An unprecedented intellectual property dispute between two Yale School of Architecture alumni over the design of the Freedom Tower — the Lower Manhattan building set to replace the fallen World Trade Center — came to a quiet conclusion this summer, producing no clear victor and leaving many questions unanswered.
Thomas Shine ARC ’00, who sued David Childs ’63 ARC ’67 in 2004 for copying his design while crafting the blueprints for the Freedom Tower, withdrew his lawsuit in July. Shine, Childs and their respective lawyers declined to comment this week, instead referring the News to a joint statement released this summer that offered no clear explanation as to why a settlement was suddenly reached.
“After reviewing approximately 100,000 pages of documents and drawings produced in this action, the parties have reached an agreement under which Plaintiff Thomas Shine has withdrawn his claim … and SOM (Childs’ firm) and David Childs have withdrawn their claim for legal fees against Mr. Shine,” the statement read.
The lawsuit, which promised to clarify the copyright protections provided to architects, began in 2003 when Shine recognized a striking resemblance to a blueprint for two buildings — “Shine ’99” and “Olympic Tower” — that he had submitted to a Yale panel in December 1999. He then accused Childs, who sat on that panel of jurists and had said that design had “a very beautiful shape,” of architectural plagiarism.
The two designs, according to Shine, were similar in many respects. Shine’s attorney, Andrew Baum, said last year that both skyscraper designs are similar in their twisting towers, symmetrical exterior diagonal column grids and patterns of “elongated diamonds.” But a spokeswoman for Childs’ firm countered that many of these apparent similarities are industry standards, adding that a team of architects “combined these elements in a unique way that reflects the special nature of the building’s site and its importance.”
For Yale architecture professor Alexander Garvin ’62 ARC ’67, the conflict hit particularly close to home. Garvin met Childs as an undergraduate and remained his classmate at the Architecture School, taught Shine years later at Yale and served as the vice president of the Lower Manhattan Development Corporation until 2003 and on New York City’s planning commission.
Though Garvin — who also sat on the 1999 evaluation panel — said he has no way of telling for sure, he believes it is unlikely that Childs intentionally copied Shine, even if a resemblance could be discerned.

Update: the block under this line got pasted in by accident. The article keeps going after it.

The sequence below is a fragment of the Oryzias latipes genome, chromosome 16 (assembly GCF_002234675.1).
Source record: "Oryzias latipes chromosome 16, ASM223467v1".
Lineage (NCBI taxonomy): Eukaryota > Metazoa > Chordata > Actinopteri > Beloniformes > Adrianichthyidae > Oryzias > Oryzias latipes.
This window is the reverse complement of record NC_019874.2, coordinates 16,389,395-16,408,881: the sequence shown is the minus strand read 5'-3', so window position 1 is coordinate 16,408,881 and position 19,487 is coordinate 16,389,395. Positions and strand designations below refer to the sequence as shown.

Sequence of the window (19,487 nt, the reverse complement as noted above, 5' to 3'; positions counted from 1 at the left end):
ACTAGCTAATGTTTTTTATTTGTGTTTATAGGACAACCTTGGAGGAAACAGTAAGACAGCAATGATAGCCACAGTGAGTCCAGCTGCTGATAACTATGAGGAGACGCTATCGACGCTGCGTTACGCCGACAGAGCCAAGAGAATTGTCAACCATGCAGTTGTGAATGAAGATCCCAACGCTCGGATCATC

“There are lots of [similar] ideas in the world that come to people that may have no real connection,” he said. “It’s very difficult to ascribe the similarity to an attempt by somebody to copy another.”
Garvin said he knew Childs as a “person of great integrity” and said he maintains the “highest respect” for Shine.
“I’m sure if these two people came to this agreement, they had good reasons for it,” Garvin said.
Ethan Katz, a Yale Law School lector and the executive director of the Law School’s Information Society Project, said that only an extensive factual inquiry would have been able to establish whether the two designs are even similar enough to warrant a copyright infringement claim. He said that while this is generally hard to prove, Childs’ almost exclusive access to the design in 1999 may have made Shine’s claim more credible.
“The problem with things like architecture is the fact that there are elements that are common to many buildings, and it’s actually hard to prove the distinctiveness of a design,” Katz said. “[But] the fact that he had access to it would be a strong presumption in favor of copying … as opposed to [Childs] hearing a song on the radio.”
Legal disputes in America over intellectual property questions related to art have rarely addressed the complicated question of architectural copyright and more frequently focus on music, paintings, and other easily attributable mediums of expression.
After a string of delays, construction for the Freedom Tower, one of several buildings to be erected at the former site of the World Trade Center, began in April and is set to conclude in 2011.